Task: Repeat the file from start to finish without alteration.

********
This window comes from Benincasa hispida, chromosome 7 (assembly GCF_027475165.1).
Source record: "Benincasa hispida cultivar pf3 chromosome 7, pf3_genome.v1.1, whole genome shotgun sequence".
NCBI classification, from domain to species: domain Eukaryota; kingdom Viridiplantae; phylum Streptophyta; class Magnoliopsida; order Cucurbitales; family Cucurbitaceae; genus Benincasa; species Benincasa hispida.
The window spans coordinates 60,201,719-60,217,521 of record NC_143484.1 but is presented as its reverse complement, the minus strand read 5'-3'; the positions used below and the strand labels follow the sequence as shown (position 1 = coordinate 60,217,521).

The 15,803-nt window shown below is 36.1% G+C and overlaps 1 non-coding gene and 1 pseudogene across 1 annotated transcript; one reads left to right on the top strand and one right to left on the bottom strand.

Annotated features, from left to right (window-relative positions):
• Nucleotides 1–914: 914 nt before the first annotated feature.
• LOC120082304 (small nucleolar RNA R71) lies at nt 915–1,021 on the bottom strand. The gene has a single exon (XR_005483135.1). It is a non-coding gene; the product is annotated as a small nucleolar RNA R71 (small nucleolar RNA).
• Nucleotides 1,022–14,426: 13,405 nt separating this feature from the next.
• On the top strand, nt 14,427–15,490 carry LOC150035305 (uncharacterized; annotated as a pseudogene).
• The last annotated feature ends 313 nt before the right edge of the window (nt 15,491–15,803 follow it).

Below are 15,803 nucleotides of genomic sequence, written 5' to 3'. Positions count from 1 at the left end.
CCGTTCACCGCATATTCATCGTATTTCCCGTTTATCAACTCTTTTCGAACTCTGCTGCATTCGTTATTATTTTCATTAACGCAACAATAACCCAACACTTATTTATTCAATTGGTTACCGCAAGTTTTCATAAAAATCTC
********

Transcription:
This window comes from Benincasa hispida, chromosome 7 (assembly GCF_027475165.1).
Source record: "Benincasa hispida cultivar pf3 chromosome 7, pf3_genome.v1.1, whole genome shotgun sequence".
NCBI classification, from domain to species: domain Eukaryota; kingdom Viridiplantae; phylum Streptophyta; class Magnoliopsida; order Cucurbitales; family Cucurbitaceae; genus Benincasa; species Benincasa hispida.
The window spans coordinates 60,201,719-60,217,521 of record NC_143484.1 but is presented as its reverse complement, the minus strand read 5'-3'; the positions used below and the strand labels follow the sequence as shown (position 1 = coordinate 60,217,521).

The 15,803-nt window shown below is 36.1% G+C and overlaps 1 non-coding gene and 1 pseudogene across 1 annotated transcript; one reads left to right on the top strand and one right to left on the bottom strand.

Annotated features, from left to right (window-relative positions):
• Nucleotides 1–914: 914 nt before the first annotated feature.
• LOC120082304 (small nucleolar RNA R71) lies at nt 915–1,021 on the bottom strand. The gene has a single exon (XR_005483135.1). It is a non-coding gene; the product is annotated as a small nucleolar RNA R71 (small nucleolar RNA).
• Nucleotides 1,022–14,426: 13,405 nt separating this feature from the next.
• On the top strand, nt 14,427–15,490 carry LOC150035305 (uncharacterized; annotated as a pseudogene).
• The last annotated feature ends 313 nt before the right edge of the window (nt 15,491–15,803 follow it).

Below are 15,803 nucleotides of genomic sequence, written 5' to 3'. Positions count from 1 at the left end.
CCGTTCACCGCATATTCATCGTATTTCCCGTTTATCAACTCTTTTCGAACTCTGCTGCATTCGTTATTATTTTCATTAACGCAACAATAACCCAACACTTATTTATTCAATTGGTTACCGCAAGTTTTCATAAAAATCTC